Iconographic Representations on Cylinder Seals

Kathleen Adamson's Ph.D. dissertation was an extensive examination of Inanna, Ishtar, and cognate deities that provides a basis for examining iconographic representations in a reasonably clear chronological and geographical framework. The representations can be shown to cluster in ways that are easily understandable in terms of their later astronomical meanings but difficult to understand otherwise. Scenes from cylinder seals of the Neo-Assyrian period, when no one doubts that the gods were associated with planets and many constellation names have been identified, furnish a useful starting point. Adamson (1988, Figs. 221-38, 248-251) shows the remarkable similarities of these eight seals to each other. Ishtar is always shown sometimes with the pointed star symbol that is typically hers (although associated with other planets, also, during the Seleucid period). The Pleiades are shown as seven dots, an identity attested

2 "A basic hypothesis that we have followed in attempting to identify the constellations names that occur in our texts is that they refer to essentially the same groups of stars as do the same constellation names in the Astrolabes and MUL.APIN. Of course, we cannot be certain of the boundaries of any of these constellations and they may well have varied over time as did the Greek constellations;. .." (Reiner and Pingree 1981, p. 2).

Figure 7.1. Mesopotamian representations of the constellations superimposed on a simulation of the sky of 2500 b.c. Drawings by Rea Postolowski and Sharon Hanna on simulation by E.F. Milone with Redshift software package.

from the Seleucid period. The lunar crescent is always present. A second deity figure is also always present, with the arms held in a closely comparable position on all these seals. A third deity, Adad, usually standing on a bull (Taurus), appears frequently. Two different kinds of staves are shown on most of the seals. A scorpion man appears on four seals, and the frit vulva, a symbol of Venus, on five. The unity of these different seals is extraordinary. Perhaps even more remarkable is their similarity to a symbol set on a monument of Esarhaddon, from Zinjirli (Figure 7.2).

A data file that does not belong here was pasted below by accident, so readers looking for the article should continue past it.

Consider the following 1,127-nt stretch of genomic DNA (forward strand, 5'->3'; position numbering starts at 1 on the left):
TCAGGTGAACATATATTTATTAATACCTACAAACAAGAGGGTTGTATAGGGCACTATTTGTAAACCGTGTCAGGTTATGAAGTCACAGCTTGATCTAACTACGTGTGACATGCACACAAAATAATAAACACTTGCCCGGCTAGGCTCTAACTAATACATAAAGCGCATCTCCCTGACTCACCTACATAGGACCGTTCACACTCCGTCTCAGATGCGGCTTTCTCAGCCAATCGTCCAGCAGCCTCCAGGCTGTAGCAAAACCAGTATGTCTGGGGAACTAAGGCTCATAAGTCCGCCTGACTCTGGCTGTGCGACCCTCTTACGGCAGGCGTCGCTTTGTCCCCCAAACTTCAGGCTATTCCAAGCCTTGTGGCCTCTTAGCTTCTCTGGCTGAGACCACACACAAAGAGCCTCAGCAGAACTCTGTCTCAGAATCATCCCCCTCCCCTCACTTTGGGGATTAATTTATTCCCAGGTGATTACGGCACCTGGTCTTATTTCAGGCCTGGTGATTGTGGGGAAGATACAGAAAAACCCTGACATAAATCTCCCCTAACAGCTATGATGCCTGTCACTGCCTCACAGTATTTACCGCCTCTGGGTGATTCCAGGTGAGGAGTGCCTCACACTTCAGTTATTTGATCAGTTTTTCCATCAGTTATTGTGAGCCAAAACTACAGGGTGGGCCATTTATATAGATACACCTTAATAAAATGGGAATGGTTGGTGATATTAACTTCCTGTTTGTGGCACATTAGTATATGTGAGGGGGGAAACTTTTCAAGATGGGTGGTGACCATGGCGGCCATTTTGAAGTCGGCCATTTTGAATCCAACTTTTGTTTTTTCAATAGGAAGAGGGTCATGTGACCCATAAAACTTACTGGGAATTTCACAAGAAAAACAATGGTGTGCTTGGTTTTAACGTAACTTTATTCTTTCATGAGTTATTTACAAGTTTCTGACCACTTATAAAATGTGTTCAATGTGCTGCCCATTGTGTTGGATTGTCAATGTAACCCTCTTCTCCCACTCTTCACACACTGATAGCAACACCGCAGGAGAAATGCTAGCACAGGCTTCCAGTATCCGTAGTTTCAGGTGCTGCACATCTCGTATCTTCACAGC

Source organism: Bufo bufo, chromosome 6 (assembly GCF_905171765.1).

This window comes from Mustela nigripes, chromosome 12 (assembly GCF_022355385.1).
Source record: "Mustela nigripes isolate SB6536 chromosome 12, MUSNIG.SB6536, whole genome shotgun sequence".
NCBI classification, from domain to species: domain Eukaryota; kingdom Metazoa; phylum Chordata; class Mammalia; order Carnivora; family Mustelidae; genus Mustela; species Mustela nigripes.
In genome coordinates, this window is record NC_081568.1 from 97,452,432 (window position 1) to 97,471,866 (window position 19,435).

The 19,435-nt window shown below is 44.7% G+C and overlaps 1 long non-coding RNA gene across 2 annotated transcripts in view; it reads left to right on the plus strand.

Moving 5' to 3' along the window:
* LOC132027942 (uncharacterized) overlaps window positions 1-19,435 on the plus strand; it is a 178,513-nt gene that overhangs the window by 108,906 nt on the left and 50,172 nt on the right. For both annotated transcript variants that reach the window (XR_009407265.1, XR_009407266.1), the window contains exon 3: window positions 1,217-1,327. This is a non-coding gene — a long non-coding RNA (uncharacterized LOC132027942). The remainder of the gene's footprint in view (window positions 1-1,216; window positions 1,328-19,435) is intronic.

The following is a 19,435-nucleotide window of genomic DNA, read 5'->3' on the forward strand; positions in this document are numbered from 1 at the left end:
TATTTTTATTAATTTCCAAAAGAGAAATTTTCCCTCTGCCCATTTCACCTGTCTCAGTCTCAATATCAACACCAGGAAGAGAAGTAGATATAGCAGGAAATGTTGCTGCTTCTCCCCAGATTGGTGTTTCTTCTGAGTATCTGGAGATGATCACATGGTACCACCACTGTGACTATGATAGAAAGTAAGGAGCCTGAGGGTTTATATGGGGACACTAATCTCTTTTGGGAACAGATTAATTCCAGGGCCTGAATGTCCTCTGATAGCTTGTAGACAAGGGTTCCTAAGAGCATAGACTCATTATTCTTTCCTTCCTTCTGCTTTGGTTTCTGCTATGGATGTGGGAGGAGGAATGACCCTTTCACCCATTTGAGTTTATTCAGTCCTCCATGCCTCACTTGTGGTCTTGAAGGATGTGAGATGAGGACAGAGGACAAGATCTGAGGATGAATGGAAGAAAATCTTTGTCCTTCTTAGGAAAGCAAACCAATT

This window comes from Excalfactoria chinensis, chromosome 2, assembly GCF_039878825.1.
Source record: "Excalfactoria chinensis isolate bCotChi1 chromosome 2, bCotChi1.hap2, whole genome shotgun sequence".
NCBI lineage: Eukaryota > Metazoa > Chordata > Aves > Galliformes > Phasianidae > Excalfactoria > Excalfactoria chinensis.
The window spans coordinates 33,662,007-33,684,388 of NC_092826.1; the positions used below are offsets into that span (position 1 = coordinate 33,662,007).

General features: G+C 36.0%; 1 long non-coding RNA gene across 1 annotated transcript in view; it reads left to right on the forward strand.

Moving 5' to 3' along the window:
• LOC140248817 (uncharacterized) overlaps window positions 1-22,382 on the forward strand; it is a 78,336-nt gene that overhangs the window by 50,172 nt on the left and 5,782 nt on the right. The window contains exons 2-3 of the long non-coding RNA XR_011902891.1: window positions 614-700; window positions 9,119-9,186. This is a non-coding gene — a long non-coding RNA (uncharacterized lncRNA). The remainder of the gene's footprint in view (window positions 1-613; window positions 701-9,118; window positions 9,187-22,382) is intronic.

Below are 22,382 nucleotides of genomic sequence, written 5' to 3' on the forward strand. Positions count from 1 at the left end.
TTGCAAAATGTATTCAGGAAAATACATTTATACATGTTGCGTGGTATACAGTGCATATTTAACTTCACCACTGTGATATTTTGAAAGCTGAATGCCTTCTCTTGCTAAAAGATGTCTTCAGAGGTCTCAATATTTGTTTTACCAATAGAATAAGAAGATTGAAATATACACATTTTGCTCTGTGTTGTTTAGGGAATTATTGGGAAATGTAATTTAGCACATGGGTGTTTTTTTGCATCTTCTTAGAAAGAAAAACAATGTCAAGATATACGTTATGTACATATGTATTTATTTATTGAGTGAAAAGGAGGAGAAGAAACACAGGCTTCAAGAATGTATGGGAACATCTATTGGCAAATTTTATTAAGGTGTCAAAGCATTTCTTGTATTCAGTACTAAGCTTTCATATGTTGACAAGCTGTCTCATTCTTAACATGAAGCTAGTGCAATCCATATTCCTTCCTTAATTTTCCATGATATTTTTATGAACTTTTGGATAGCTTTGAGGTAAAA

However, the seals show the interaction of Ishtar and the other deity figures. The monument shows only the symbols. The interaction seems to imply that the deities were together in the same part of the sky. The scorpion man has been identified as the constellation Scorpio, but if there is a direct interaction with the Pleiades, a second scorpion at or near Betelgeuse, as suggested by parallel evidence elsewhere (§9.3), would fit much better with the Pleiades and Taurus. However, interaction between rising and setting figures (12h apart) should not be excluded as a possible interpretation.

The astronomical symbolism of these Neo-Assyrian seals has clear prototypes among seal representations extending back to the time of the Sumerian domination. We discuss some of these seals in turn. In Adamson (1988, Figs. 57 and 60), we see two representations of Inanna-Ishtar from the Akkad period. Both show the goddess with maces, accompanied by a crescent, presumably representing the Moon, and, in one case, a clear solar symbol; the other has a symbol that could be either the Sun or Venus. In both cases, she is

Figure 7.2. A monument of King Esarhaddon of Assyria from Zinjirli: The symbols on the right are extracted from the monument on the left, and they seem to represent, among other objects, the Pleiades and seven planets. The four lower staff symbols are unidentified. Sketch by Rea Postolowski and Sharon Hanna.

Figure 7.2. A monument of King Esarhaddon of Assyria from Zinjirli: The symbols on the right are extracted from the monument on the left, and they seem to represent, among other objects, the Pleiades and seven planets. The four lower staff symbols are unidentified. Sketch by Rea Postolowski and Sharon Hanna.